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by the acceptor or maker, yet it may be paid, even by them any number of times before it is due, and may be circulated anew between each payment. For example, the acceptor or maker of a bill or note, made or become payable to bearer, and not yet due, may pay the present holder, and straightway for a consideration give the instrument to another. Or if a bill payable to bearer be paid by the acceptor before it is due, and, instead of being destroyed, get lost, and the person finding it give it to a bona fide holder for value, such last-mentioned holder may recover on it at maturity.

11. A bill or note payable on demand can never be prematurely paid, and therefore, a payment on demand of such a bill will be a defence even against an indorsee for value without notice of the payment, for such bills are prevented by statute from circulating again. Extreme caution should on this account be used in taking such bills, which may be utterly valueless.

12. Payment may be made in money or by means of any other consideration. Payment of a smaller sum can never be satisfaction of a larger sum. (But see chap. xii, sect. 1.) If it be made by a cheque, as is often the case, and the bill be given up to the acceptor, and the cheque be dishonored, the drawer and indorsers will be discharged; for they, when they pay, have a right to have the bill given up to them, and, if the acceptor has the bill, this is impossible.

It has been held, nevertheless, that an agent, unless ordered to the contrary, is justified in giving up the bill on receipt of a cheque.

The same result would probably be considered to arise if the payment were made in bank notes, and the banker were to fail.

13. When payment is made by the acceptor, it is usual to give a receipt on the back of the bill, for which no further stamp is required. Such a receipt, being seldom given upon payment by other parties, is prima facie evidence that the bill was paid by the acceptor.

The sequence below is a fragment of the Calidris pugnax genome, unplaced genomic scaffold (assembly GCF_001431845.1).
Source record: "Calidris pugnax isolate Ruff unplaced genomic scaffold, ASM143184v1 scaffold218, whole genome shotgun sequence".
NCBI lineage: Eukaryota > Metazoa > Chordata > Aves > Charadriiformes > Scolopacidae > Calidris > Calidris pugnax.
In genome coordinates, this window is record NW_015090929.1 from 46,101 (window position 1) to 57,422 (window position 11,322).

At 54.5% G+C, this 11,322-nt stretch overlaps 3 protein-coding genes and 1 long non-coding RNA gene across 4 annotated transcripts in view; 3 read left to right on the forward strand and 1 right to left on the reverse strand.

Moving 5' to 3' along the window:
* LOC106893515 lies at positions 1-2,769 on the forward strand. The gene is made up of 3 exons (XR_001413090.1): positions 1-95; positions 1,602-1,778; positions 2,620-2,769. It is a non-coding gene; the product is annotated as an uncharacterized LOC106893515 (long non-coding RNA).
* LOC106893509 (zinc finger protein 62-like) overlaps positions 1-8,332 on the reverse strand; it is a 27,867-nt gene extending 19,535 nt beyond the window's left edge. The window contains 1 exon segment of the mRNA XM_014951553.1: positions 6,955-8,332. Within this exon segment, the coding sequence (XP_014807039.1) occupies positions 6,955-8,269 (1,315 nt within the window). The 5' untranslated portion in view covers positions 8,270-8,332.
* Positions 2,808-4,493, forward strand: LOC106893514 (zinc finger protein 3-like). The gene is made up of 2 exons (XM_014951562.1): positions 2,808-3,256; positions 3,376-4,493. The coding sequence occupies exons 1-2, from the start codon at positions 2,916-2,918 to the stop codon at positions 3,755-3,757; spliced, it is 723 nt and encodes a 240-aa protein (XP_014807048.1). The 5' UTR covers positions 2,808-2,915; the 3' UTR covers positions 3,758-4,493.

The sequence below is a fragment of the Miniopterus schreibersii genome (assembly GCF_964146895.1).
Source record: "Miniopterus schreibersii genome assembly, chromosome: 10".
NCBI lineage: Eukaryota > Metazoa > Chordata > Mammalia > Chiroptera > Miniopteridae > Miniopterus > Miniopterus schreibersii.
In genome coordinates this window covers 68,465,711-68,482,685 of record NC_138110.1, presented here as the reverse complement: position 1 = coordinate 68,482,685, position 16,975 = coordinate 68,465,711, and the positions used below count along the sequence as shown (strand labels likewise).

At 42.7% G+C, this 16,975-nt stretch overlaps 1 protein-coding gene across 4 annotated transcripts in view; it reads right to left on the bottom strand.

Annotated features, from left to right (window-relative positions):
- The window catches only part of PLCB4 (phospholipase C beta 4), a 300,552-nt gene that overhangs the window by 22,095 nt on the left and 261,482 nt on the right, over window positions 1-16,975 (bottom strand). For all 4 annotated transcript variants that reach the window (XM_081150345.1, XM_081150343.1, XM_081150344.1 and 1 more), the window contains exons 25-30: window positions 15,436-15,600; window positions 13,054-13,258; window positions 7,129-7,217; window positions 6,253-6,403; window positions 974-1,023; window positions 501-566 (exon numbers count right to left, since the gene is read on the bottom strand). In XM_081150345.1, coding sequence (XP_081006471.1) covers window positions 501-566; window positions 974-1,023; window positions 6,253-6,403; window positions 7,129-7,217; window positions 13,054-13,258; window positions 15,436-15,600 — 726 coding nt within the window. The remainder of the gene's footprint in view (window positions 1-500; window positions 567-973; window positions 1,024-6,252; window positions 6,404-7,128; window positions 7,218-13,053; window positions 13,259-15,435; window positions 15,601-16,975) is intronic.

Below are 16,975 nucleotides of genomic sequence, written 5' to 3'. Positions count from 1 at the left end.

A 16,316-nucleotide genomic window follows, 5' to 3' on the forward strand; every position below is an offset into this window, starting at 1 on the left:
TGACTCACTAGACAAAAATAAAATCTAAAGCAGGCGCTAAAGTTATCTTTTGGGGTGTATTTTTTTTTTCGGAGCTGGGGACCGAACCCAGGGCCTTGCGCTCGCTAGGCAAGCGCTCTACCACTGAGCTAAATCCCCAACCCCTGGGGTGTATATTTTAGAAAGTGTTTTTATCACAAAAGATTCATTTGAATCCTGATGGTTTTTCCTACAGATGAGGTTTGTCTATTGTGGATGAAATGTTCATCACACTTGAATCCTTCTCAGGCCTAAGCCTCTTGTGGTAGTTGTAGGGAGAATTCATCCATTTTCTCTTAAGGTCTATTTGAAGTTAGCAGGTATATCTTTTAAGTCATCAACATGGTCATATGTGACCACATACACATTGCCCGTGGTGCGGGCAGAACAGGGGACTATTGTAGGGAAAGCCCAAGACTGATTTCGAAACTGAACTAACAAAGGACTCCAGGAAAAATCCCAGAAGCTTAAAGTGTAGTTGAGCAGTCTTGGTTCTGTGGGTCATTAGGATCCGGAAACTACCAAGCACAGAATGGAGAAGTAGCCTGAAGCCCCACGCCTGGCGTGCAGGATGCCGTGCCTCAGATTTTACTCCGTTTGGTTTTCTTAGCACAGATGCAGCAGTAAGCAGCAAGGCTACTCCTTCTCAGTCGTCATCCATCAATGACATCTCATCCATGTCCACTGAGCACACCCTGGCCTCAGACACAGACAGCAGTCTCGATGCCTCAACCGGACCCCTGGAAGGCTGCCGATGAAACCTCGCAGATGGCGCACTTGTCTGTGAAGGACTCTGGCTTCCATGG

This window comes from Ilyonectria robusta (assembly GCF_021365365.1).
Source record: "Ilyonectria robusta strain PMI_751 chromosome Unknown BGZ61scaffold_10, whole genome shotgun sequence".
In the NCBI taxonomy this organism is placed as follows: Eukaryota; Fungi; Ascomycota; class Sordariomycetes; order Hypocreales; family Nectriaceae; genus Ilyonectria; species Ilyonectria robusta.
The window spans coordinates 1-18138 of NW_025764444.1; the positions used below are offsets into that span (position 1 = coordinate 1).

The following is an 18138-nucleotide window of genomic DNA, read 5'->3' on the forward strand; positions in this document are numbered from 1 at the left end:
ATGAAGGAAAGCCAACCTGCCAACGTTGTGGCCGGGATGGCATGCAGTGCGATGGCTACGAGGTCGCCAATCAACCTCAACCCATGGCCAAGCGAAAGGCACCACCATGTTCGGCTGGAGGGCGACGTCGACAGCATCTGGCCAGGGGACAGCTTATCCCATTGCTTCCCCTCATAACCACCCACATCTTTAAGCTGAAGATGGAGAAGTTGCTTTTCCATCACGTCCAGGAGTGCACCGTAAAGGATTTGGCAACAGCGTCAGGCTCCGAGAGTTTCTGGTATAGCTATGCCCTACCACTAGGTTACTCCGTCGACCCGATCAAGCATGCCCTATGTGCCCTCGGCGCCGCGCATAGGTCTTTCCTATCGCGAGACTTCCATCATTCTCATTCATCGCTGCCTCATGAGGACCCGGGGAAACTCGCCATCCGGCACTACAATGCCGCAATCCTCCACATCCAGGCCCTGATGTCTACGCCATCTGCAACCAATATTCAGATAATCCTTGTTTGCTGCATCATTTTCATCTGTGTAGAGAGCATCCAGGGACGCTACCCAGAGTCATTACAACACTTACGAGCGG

When a man is sued upon a bill or note, and he produces a cheque for the amount of the bill or note drawn by him, and which has passed through his banker's hands, and bears the plaintiff's name at the back, this raises a presumption of payment, unless there have been so many dealings between the parties that it is

impossible to say to which the cheque in question relates.

If the receipt be given on a separate piece of paper, it will not be admissible in evidence without a stamp; but though it cannot be seen by the jury in a civil proceeding, yet it may be shown to the witness to refresh his memory, and if he persists in denying the receipt the document will be admissible against him in a criminal proceeding, as, for instance, an indictment for perjury.

After a lapse of twenty years, a promissory note payable on demand is presumed to have been paid.

14. As to the discharge of a whole bill or note or of individual parties, I quote the following from the 68th section of the B. of Exch. Act, 1882:

Where a bill is intentionally cancelled by the holder or his agent, and the cancellation is apparent thereon, the bill is discharged.

In like manner any party liable on a bill may be discharged by the intentional cancellation of his signature by the holder or his agent. In such case any indorser who would have had a right of recourse against the party whose signature is cancelled, is also discharged.